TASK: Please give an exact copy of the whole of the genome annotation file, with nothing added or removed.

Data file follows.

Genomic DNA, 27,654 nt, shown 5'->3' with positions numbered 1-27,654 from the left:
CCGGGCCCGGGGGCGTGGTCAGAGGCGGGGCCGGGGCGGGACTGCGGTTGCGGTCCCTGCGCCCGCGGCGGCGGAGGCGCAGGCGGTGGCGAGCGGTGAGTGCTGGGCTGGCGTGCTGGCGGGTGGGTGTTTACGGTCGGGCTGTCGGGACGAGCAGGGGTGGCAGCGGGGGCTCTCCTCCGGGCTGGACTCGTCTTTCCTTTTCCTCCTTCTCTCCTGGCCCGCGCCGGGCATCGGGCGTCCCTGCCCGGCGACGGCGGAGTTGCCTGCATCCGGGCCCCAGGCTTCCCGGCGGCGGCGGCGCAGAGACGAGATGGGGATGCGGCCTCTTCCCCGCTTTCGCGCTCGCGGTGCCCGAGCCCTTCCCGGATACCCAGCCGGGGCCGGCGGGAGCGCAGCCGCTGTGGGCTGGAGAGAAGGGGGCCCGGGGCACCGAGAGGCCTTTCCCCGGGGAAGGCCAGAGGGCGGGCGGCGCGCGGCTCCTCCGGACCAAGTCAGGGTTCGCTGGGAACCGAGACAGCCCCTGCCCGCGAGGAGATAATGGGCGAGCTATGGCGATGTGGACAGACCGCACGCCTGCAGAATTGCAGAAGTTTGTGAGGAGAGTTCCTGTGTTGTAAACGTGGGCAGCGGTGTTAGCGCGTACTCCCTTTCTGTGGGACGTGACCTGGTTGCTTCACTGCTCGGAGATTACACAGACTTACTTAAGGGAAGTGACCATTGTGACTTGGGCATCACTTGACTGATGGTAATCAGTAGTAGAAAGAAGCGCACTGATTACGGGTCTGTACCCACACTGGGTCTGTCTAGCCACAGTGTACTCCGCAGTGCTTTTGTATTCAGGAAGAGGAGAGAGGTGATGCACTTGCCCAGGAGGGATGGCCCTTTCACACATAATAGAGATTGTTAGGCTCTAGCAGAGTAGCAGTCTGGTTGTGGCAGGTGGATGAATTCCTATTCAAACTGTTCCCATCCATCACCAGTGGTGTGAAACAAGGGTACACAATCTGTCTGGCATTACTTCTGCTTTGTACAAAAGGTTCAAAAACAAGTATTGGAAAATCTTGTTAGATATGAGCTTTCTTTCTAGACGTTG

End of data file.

Genomic DNA, 27,654 nt, shown 5'->3' with positions numbered 1-27,654 from the left:
CCGGGCCCGGGGGCGTGGTCAGAGGCGGGGCCGGGGCGGGACTGCGGTTGCGGTCCCTGCGCCCGCGGCGGCGGAGGCGCAGGCGGTGGCGAGCGGTGAGTGCTGGGCTGGCGTGCTGGCGGGTGGGTGTTTACGGTCGGGCTGTCGGGACGAGCAGGGGTGGCAGCGGGGGCTCTCCTCCGGGCTGGACTCGTCTTTCCTTTTCCTCCTTCTCTCCTGGCCCGCGCCGGGCATCGGGCGTCCCTGCCCGGCGACGGCGGAGTTGCCTGCATCCGGGCCCCAGGCTTCCCGGCGGCGGCGGCGCAGAGACGAGATGGGGATGCGGCCTCTTCCCCGCTTTCGCGCTCGCGGTGCCCGAGCCCTTCCCGGATACCCAGCCGGGGCCGGCGGGAGCGCAGCCGCTGTGGGCTGGAGAGAAGGGGGCCCGGGGCACCGAGAGGCCTTTCCCCGGGGAAGGCCAGAGGGCGGGCGGCGCGCGGCTCCTCCGGACCAAGTCAGGGTTCGCTGGGAACCGAGACAGCCCCTGCCCGCGAGGAGATAATGGGCGAGCTATGGCGATGTGGACAGACCGCACGCCTGCAGAATTGCAGAAGTTTGTGAGGAGAGTTCCTGTGTTGTAAACGTGGGCAGCGGTGTTAGCGCGTACTCCCTTTCTGTGGGACGTGACCTGGTTGCTTCACTGCTCGGAGATTACACAGACTTACTTAAGGGAAGTGACCATTGTGACTTGGGCATCACTTGACTGATGGTAATCAGTAGTAGAAAGAAGCGCACTGATTACGGGTCTGTACCCACACTGGGTCTGTCTAGCCACAGTGTACTCCGCAGTGCTTTTGTATTCAGGAAGAGGAGAGAGGTGATGCACTTGCCCAGGAGGGATGGCCCTTTCACACATAATAGAGATTGTTAGGCTCTAGCAGAGTAGCAGTCTGGTTGTGGCAGGTGGATGAATTCCTATTCAAACTGTTCCCATCCATCACCAGTGGTGTGAAACAAGGGTACACAATCTGTCTGGCATTACTTCTGCTTTGTACAAAAGGTTCAAAAACAAGTATTGGAAAATCTTGTTAGATATGAGCTTTCTTTCTAGACGTTG